So, 2013 was a long time ago—it’s seven years ago—and since then, I’ve experimented with poetry and magic in lots of different ways. I’ve had a few chapbooks come out since then, and one of them was about a kind of “guardian angel of art” who wanders around an abandoned city rescuing library books and forgotten paintings and things like that; the two poems that Superstition Review ran ended up in a chapbook called Flotsam, which was all about the ocean as a symbol of the unconscious that has a lot of mermaids and seaside villages and kind of a fairy tale vibe—things like that. So it’s been a definite thread in my writing for a long time, and in all these cases, I want to have stakes in the real world, but it has always been really helpful to me to frame real feelings and real experiences in this kind of mystical or magical light—to kind of approach it through a different angle. Part of what I’ve been thinking about a lot lately is why poetry seems like the best way to do that, as opposed to a different type of art. Why I’ve gravitated to poetry specifically to do that. And something I’ve been thinking about as I’ve been trying to untangle that knot is that poetry is really rich in metaphor, and I think there’s something almost inherently magical about metaphor. It’s transformative, right? Like, when you think of a metaphor, it’s almost like you’re casting a spell on one thing and turning it into something else. And to me, metaphor feels different from simile, because when you’re using a simile, you’re saying, “This was like this,” which is something you could do in creative nonfiction, for instance: say, “This experience was like being in a fairy tale.” But in poetry, you can use metaphor more freely, I think—in metaphor, you’re saying, “This was this.” It’s just a little bit different, but it feels powerfully different to me. Again, in a poem, you’re not necessarily saying, “This felt like a fairy tale,” you’re saying, “This was a fairy tale,” and there’s room in the poem for those two things to be true simultaneously. The literal thing is true, but also the figurative thing is true, and they’re existing simultaneously in this almost paradoxical and, to me, kind of magical way. It’s a liminal space where two things can be true at once.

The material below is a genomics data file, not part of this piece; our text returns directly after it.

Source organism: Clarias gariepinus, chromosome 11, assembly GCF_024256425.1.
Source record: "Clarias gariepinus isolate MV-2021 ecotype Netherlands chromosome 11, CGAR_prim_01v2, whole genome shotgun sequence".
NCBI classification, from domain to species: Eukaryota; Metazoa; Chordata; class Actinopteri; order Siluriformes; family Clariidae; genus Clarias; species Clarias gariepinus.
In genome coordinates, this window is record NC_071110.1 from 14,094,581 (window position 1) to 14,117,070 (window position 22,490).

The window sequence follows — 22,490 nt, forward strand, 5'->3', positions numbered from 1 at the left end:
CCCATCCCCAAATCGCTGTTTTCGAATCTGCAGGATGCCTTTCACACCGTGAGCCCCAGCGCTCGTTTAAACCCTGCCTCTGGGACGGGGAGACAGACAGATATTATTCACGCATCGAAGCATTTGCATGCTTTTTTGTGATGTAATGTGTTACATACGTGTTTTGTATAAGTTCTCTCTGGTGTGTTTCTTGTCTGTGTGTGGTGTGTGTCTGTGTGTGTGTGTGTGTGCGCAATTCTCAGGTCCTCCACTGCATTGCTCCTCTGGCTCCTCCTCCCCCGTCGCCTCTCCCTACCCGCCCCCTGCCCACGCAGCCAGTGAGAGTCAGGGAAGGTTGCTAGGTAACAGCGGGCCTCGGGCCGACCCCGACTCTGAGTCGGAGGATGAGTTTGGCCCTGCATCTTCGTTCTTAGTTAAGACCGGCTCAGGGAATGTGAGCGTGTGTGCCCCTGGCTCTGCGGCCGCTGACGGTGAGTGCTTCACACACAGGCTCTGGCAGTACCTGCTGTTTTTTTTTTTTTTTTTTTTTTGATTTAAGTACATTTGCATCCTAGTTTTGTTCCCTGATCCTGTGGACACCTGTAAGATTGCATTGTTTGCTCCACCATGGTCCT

The other thing I’ve been thinking about a lot as far as why magic is this thread in my poetry is that honestly, I’ve loved science fiction and fantasy as genres for as long as I can remember—my whole life. And it took me quite a while to realize that part of what I really like about sci-fi and fantasy is also part of what I like about poetry. I think they both have the ability to ask, “What if…?” and answer it in some new way. They both rely on imagination to think about things that maybe don’t exist yet or could never exist in real life, that are only possible in the realm of art (at least at this point). For example, about a year ago, I wrote this sequence of poems where, like, an older, cooler version of me drives around in a car and picks up younger versions of me who needed a big sister figure and shakes them out of whatever situation they’re in and gives them a little life advice and dusts them off and kind of holds space for them. Obviously that can’t happen literally, right? Like, I can’t literally time travel. But the fact that it can happen in a poem makes a kind of catharsis possible that’s not possible any other way that feels almost supernatural to me. So those are a few of the things I’ve been thinking about.